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October 16, 2009

Thrill of the "Chase"

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by Ron Daly 

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Re-read the "Debtor's Revolt" story here.

I want to share an interesting chess game I have going with Chase over a 3.99% cash advance transaction from 2007. I figured I’d take them up on a balance transfer under an agreement that the rate will remain 3.99% for the balance of the transfer unless of course I default somehow. Here is what they're doing to try and get me to default.

  • They’ve raised the base rate to 21% on a card I’ve never used for anything else
  • Lowered the credit limit to just above the balance in hopes that I might exceed it
  • Changed the due dates twice. Fortunately, I always open bills before filing and write the due date on the outside (sorry, old accountant habits never die) 
  • Now they have increased the minimum monthly payment from $85 to $420 in one billing cycle (that’s 494% increase) 

Guess what, Chase? I’m one of the lucky ones that can still pay the ride and you can’t change the rate. I understand that the federal government had to bail Chase out and not let it fail because of the market meltdown. I think it’s time that Chase and some of the other banks and credit card companies gouging consumers start failing for the right reason.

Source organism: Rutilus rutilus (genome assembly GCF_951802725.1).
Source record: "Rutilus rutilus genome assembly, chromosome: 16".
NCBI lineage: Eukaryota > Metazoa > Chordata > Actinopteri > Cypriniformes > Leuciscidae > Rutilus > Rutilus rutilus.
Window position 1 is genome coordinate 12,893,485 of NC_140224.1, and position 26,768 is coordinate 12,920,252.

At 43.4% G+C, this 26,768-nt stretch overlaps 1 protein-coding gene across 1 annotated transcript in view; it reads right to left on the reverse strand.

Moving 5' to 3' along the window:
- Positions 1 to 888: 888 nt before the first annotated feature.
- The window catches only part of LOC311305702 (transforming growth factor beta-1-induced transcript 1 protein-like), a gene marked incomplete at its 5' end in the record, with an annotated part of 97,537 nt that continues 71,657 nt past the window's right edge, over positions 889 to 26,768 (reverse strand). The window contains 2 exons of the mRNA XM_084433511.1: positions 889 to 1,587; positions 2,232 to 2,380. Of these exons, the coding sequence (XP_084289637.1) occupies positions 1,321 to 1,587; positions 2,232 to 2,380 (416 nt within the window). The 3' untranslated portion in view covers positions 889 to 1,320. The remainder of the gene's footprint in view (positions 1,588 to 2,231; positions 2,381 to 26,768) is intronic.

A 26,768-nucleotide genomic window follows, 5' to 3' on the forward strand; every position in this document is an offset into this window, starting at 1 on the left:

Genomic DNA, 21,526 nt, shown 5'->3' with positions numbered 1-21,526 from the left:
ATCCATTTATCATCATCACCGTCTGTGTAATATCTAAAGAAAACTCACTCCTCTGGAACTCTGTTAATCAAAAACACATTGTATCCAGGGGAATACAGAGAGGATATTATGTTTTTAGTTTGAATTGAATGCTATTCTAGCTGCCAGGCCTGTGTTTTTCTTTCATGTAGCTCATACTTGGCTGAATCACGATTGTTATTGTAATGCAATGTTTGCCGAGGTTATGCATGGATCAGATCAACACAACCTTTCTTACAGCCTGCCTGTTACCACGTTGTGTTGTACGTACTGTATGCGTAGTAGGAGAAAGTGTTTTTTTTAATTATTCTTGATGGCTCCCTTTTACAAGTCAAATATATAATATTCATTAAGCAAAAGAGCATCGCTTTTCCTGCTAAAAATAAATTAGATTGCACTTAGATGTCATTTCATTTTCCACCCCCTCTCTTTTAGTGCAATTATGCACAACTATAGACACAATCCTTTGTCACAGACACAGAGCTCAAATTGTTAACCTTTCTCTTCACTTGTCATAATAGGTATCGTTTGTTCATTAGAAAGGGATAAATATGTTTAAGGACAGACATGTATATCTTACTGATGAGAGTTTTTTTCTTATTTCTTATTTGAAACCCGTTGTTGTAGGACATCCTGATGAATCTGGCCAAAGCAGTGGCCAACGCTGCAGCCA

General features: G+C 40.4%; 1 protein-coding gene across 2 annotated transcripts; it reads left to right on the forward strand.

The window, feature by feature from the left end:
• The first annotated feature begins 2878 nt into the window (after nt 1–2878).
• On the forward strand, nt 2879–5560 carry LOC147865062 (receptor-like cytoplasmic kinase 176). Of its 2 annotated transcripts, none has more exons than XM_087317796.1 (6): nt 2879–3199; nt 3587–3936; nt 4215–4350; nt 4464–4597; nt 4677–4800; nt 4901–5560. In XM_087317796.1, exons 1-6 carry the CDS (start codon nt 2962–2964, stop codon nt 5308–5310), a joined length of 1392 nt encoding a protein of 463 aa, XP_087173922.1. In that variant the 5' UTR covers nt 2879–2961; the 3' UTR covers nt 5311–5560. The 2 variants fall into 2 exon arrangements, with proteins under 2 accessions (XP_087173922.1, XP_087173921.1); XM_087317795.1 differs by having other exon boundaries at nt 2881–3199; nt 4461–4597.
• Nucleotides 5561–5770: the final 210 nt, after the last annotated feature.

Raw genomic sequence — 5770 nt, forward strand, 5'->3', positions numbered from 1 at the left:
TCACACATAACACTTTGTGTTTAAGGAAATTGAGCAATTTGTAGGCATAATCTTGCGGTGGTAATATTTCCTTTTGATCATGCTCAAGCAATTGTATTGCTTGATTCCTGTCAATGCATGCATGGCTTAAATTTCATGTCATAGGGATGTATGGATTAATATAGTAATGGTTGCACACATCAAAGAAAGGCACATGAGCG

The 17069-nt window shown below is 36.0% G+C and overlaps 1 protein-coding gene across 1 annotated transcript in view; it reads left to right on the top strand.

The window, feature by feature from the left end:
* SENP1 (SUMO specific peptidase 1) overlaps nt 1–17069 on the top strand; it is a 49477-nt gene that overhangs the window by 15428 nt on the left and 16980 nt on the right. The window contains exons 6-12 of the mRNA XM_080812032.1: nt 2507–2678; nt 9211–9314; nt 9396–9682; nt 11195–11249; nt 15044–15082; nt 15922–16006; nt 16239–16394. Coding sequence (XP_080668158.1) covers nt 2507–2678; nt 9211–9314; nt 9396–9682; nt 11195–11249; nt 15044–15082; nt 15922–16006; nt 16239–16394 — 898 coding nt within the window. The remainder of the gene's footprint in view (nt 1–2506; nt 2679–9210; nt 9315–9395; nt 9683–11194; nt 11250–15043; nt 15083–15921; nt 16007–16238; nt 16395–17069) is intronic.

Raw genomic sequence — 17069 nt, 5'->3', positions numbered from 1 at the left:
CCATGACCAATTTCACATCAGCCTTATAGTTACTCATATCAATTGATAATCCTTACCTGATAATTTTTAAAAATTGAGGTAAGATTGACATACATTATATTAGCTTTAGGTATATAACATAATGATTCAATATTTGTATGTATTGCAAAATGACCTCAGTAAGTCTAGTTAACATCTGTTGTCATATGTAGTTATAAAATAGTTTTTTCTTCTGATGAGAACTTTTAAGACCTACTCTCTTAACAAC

Fail because: 

  • Consumers, as the movie line goes, “are mad as hell and not going to take it any more” 
  • Consumers stop using them and shift towards credit unions that have decent rates and fair credit card practices (as mentioned by Suze Orman up top of this post) 
  • Credit union loan officers steal every single loan and credit card balance they see on credit reports away from Chase and help members 
  • The credit union industry seizes the opportunity to go on the offensive to drive policies with lawmakers that capture and hold market share 
I think that Barney Frank should not only move up the next phase of the CC Act, he should also consider making it retroactive to January 2009 and make all these credit card companies and banks refund the excess fees and loan shark interest rates back to the consumer. They are the ones getting away with it while consumers and credit unions pay the price. 

Gotta run, my email alert to pay Chase just came in from my credit union’s online banking system.

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